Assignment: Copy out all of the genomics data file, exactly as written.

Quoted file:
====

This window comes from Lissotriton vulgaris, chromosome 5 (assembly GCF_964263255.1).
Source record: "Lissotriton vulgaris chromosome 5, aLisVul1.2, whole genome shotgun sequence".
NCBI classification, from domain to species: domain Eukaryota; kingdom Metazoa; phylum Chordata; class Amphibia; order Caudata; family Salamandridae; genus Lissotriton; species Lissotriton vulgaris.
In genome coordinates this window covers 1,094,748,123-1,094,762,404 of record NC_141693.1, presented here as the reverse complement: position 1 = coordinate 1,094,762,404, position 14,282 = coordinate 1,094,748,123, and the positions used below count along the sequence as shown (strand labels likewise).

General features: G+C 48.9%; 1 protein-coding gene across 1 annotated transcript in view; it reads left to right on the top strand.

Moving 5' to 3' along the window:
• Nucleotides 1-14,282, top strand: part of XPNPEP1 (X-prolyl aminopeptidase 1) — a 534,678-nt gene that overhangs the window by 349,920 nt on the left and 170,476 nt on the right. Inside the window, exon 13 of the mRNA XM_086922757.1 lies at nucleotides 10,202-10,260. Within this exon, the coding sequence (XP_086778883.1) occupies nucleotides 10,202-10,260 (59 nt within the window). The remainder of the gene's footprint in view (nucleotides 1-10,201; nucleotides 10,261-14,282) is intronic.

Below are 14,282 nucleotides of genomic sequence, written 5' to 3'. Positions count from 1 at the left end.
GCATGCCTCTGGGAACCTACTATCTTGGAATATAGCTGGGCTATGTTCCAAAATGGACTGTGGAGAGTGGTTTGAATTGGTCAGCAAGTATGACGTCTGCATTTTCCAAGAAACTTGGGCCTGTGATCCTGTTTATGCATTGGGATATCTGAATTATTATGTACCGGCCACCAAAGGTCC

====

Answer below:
This window comes from Lissotriton vulgaris, chromosome 5 (assembly GCF_964263255.1).
Source record: "Lissotriton vulgaris chromosome 5, aLisVul1.2, whole genome shotgun sequence".
NCBI classification, from domain to species: domain Eukaryota; kingdom Metazoa; phylum Chordata; class Amphibia; order Caudata; family Salamandridae; genus Lissotriton; species Lissotriton vulgaris.
In genome coordinates this window covers 1,094,748,123-1,094,762,404 of record NC_141693.1, presented here as the reverse complement: position 1 = coordinate 1,094,762,404, position 14,282 = coordinate 1,094,748,123, and the positions used below count along the sequence as shown (strand labels likewise).

General features: G+C 48.9%; 1 protein-coding gene across 1 annotated transcript in view; it reads left to right on the top strand.

Moving 5' to 3' along the window:
• Nucleotides 1-14,282, top strand: part of XPNPEP1 (X-prolyl aminopeptidase 1) — a 534,678-nt gene that overhangs the window by 349,920 nt on the left and 170,476 nt on the right. Inside the window, exon 13 of the mRNA XM_086922757.1 lies at nucleotides 10,202-10,260. Within this exon, the coding sequence (XP_086778883.1) occupies nucleotides 10,202-10,260 (59 nt within the window). The remainder of the gene's footprint in view (nucleotides 1-10,201; nucleotides 10,261-14,282) is intronic.

Below are 14,282 nucleotides of genomic sequence, written 5' to 3'. Positions count from 1 at the left end.
GCATGCCTCTGGGAACCTACTATCTTGGAATATAGCTGGGCTATGTTCCAAAATGGACTGTGGAGAGTGGTTTGAATTGGTCAGCAAGTATGACGTCTGCATTTTCCAAGAAACTTGGGCCTGTGATCCTGTTTATGCATTGGGATATCTGAATTATTATGTACCGGCCACCAAAGGTCC